Bosley Crowther - New York Times
The centerpiece is a one-room, nine-minute war of attrition, as a tutor (Anne Bancroft) imposes table manners on her feral charge (Patty Duke). It's a heaving, shin-cracking donnybrook, done with complete commitment.
Nick Pinkerton - Village Voice
Anne Bancroft is superb as Annie Sullivan, the teacher who finally reached into Helen Keller's darkness, and Patty Duke is chillingly real as the young Helen.
Don Druker - Chicago Reader
Where the picture really excels, outside of its inherent story values, is in the realm of photographic technique.
Dean Essner - Variety
Two well-deserved Oscars grace this unflinching portrait of selfishness in direct resistance to selflessness.
Wesley Lovell - Cinema Sight
Outstanding movie based on life of Helen Keller.
Nell Minow - Common Sense Media
Anne Bancroft and Patty Duke give intense, powerful Oscar-winning performances in Arthur Penn's successful screen version of the Helen Keller story, based on William Gibson's play.
Emanuel Levy - EmanuelLevy.Com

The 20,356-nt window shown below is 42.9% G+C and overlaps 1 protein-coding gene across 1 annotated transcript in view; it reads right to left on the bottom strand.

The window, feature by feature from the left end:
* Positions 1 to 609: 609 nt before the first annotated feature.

It's a stunningly impressive piece of work, typically (for Penn) deriving much of its power from the performances.
Derek Adams - Time Out
Beautiful black-and-white cinematography, startling performances, and harrowing physicality… the cathartic final scene is nothing short of transcendent.
Steven D. Greydanus - Decent Films Guide
Jules Brenner - Cinema Signals
Jake Euker - F5 (Wichita, KS)
Philip Martin - Arkansas Democrat-Gazette
Robin Clifford - Reeling Reviews
Notable not just for its earnestness and two outstanding performances (both won Oscars) -- it's also got one of the longest catfights in cinema history.
Christopher Null - Filmcritic.com
Portrays a literal war for a girl's soul, making that war so ugly that it's impossibly beautiful.
Scott Renshaw - Apollo Guide
Potentially soft material is handled with just the right severity; marvelously acted.
Nick Davis - Nick's Flick Picks
The eight-minute sequence featuring a physical fight between Bancroft and Duke as the teacher attempts to teach the pupil some manners stands as one of the most electrifying and honest ever committed to film.
Dean Essner - TV Guide's Movie Guide
Much aided by its magnificent central performances, Penn's adaptation works like a dream as a film...Despite the subject matter, Penn manages to resist the temptation to manipulate our emotions.
Dean Essner - Film4
Rob Vaux - Flipside Movie Emporium
Nell Minow - Movie Mom at Yahoo! Movies